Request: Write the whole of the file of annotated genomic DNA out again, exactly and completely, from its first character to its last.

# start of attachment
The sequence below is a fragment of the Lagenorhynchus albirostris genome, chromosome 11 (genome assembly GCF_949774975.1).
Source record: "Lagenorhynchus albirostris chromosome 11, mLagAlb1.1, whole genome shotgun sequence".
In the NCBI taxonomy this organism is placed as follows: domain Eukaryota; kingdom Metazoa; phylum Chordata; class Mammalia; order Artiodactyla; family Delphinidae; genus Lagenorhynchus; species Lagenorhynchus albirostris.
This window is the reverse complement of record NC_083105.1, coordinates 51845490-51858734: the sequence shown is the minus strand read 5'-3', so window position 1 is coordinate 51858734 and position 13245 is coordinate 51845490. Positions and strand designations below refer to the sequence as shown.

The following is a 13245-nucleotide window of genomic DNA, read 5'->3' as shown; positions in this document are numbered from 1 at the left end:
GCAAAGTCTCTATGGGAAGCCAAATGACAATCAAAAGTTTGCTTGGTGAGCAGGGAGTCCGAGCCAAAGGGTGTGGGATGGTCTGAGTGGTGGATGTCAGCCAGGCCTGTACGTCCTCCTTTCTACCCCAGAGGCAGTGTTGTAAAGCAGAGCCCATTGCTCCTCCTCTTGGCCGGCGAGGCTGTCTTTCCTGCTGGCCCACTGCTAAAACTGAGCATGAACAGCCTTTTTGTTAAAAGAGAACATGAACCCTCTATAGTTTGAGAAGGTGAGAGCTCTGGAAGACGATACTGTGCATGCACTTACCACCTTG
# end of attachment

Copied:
The sequence below is a fragment of the Lagenorhynchus albirostris genome, chromosome 11 (genome assembly GCF_949774975.1).
Source record: "Lagenorhynchus albirostris chromosome 11, mLagAlb1.1, whole genome shotgun sequence".
In the NCBI taxonomy this organism is placed as follows: domain Eukaryota; kingdom Metazoa; phylum Chordata; class Mammalia; order Artiodactyla; family Delphinidae; genus Lagenorhynchus; species Lagenorhynchus albirostris.
This window is the reverse complement of record NC_083105.1, coordinates 51845490-51858734: the sequence shown is the minus strand read 5'-3', so window position 1 is coordinate 51858734 and position 13245 is coordinate 51845490. Positions and strand designations below refer to the sequence as shown.

The following is a 13245-nucleotide window of genomic DNA, read 5'->3' as shown; positions in this document are numbered from 1 at the left end:
GCAAAGTCTCTATGGGAAGCCAAATGACAATCAAAAGTTTGCTTGGTGAGCAGGGAGTCCGAGCCAAAGGGTGTGGGATGGTCTGAGTGGTGGATGTCAGCCAGGCCTGTACGTCCTCCTTTCTACCCCAGAGGCAGTGTTGTAAAGCAGAGCCCATTGCTCCTCCTCTTGGCCGGCGAGGCTGTCTTTCCTGCTGGCCCACTGCTAAAACTGAGCATGAACAGCCTTTTTGTTAAAAGAGAACATGAACCCTCTATAGTTTGAGAAGGTGAGAGCTCTGGAAGACGATACTGTGCATGCACTTACCACCTTG